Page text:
I arrived for the first time to Belo Horizonte, or B.H. (pronounced “Bay-agah”) less than a week ago. Like the other three Brazilian mega-cities I have visited, it is gi-normous, sprawling, intimidating, beautiful, alive, lush, and extremely confusing. B.H. is unique to me however, in that it’s their rainy season, so it pours rain most all of the time (this is coming from someone from Seattle, mind you. I can spend a great deal of time describing the rain distinctions, maybe later.) Happily, like a godsend, today was sunny and dry all day.
Each day I typically have one main excursion in the city, bookmarked by much time at my new ‘casa familia Bohoroquez’ and immediate bairro. Day one, we went the lovely Palacio das Artes and then out for ‘pizza’ (in quotes, as I am not sure corn and watercress-like squares counts as genuine pizza toppings). Another day, we went to a free concerto by the lagoa. Each day, my eyes are wide with delight, absorbing my surroundings. I giggle at the little differences that delight me: urban cowboy farmers leading horse-drawn carts, friendly exchanges, insane traffic situations that few bat an eye at, the red earth, the variety of flowers blooming, and so on.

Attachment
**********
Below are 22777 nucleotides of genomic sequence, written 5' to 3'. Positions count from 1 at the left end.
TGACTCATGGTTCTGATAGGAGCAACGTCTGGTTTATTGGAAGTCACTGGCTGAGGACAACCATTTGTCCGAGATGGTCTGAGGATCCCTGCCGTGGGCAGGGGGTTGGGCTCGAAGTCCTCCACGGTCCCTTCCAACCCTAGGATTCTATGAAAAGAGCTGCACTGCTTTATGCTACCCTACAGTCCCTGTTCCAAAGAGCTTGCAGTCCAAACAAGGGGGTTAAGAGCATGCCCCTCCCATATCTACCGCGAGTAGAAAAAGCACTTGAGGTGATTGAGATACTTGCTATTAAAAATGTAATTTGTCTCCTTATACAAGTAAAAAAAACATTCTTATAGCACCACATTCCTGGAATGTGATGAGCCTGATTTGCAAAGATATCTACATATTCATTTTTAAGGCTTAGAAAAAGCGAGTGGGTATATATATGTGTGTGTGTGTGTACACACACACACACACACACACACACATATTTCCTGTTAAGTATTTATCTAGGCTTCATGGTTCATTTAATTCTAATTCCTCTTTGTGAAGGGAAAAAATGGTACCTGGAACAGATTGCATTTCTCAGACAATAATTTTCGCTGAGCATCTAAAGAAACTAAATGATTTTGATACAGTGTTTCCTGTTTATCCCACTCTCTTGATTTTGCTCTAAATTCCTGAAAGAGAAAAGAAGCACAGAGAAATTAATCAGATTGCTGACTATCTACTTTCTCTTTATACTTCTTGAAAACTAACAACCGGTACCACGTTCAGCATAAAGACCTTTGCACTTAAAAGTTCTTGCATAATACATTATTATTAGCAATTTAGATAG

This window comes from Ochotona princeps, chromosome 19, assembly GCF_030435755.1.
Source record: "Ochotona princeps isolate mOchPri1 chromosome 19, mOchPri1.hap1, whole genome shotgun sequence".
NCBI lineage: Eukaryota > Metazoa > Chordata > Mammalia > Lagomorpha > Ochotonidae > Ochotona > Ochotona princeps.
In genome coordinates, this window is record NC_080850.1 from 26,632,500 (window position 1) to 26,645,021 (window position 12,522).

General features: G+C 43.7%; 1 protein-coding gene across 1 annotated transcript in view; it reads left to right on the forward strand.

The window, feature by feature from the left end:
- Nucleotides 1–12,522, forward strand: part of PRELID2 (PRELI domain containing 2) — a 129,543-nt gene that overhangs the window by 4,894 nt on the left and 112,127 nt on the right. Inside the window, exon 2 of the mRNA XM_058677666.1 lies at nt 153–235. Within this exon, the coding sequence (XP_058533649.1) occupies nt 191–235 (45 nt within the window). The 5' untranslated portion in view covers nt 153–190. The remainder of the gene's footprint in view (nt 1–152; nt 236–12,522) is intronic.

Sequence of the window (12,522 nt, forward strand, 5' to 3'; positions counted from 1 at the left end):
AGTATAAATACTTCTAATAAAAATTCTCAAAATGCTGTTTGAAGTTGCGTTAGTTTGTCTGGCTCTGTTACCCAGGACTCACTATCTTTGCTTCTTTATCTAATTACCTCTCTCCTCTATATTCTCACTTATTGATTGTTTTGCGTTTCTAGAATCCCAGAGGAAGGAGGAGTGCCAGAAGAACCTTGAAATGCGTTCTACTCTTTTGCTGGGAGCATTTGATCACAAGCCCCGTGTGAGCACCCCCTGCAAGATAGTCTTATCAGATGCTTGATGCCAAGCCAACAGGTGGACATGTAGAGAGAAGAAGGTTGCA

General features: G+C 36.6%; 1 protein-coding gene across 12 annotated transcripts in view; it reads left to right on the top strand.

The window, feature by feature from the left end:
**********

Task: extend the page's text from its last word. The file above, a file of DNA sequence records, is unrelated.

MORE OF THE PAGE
Today I had planned to tag along with my friend/housemate, Pachin, as he searches for an apartment here in B.H., which is a daunting task I am told. He is kind to invite me, as my helpfulness will likely be only in entertainment value. Because I do not know anything about B.H., or finding an apartment here, or getting around, and I walk slower than he does, and I ask silly questions and interject confusing comments (“This reminds me of a sidewalk pattern I saw in Portugal…” or “What do you call ‘hibiscus’ in Portuguese?”) while he is trying to manage something like hailing our bus.
For instance, yesterday Pachin and I decided to walk around town, since the rain stopped. We visited a store that features an incredible bench that he made artful, and then we had a soda. Next, we stopped by the doctor’s and I waited in the lobby for a bit. Notably, there was no cashier station there. Then it was pouring rain, and miserable Monday rush hour traffic. We waited for some time for our bus under a walkway used as a shelter. We squeezed on the bus and stood, riding like surfers, for an hour or so. Kindly, a young woman held my belongings on her lap for me. All the riders were kind and pleasant, despite the situation. Exiting was the hardest part, as their wasn’t a back door, and we had been sandwiched to the back. It was a true contortionist exercise, and I barely made it. I was laughing, but most barely blinked. Soon I will post photos of the bus stop, but I was unable to get a shot of the exit. “Don’t worry, it is like this every dia,” Pachin assured me.
But today’s plans changed, so instead I rode in a little truck with the youngest daughter of the casa, Graciella, to the mall to purchase my mobile telefone for Brasil. Late afternoon, I walked with the mother of the casa, Luz Helena, to buy bread, and then I dorked around in the park, hanging from my knees on the parallel bars. Ah, the simple joys of childhood…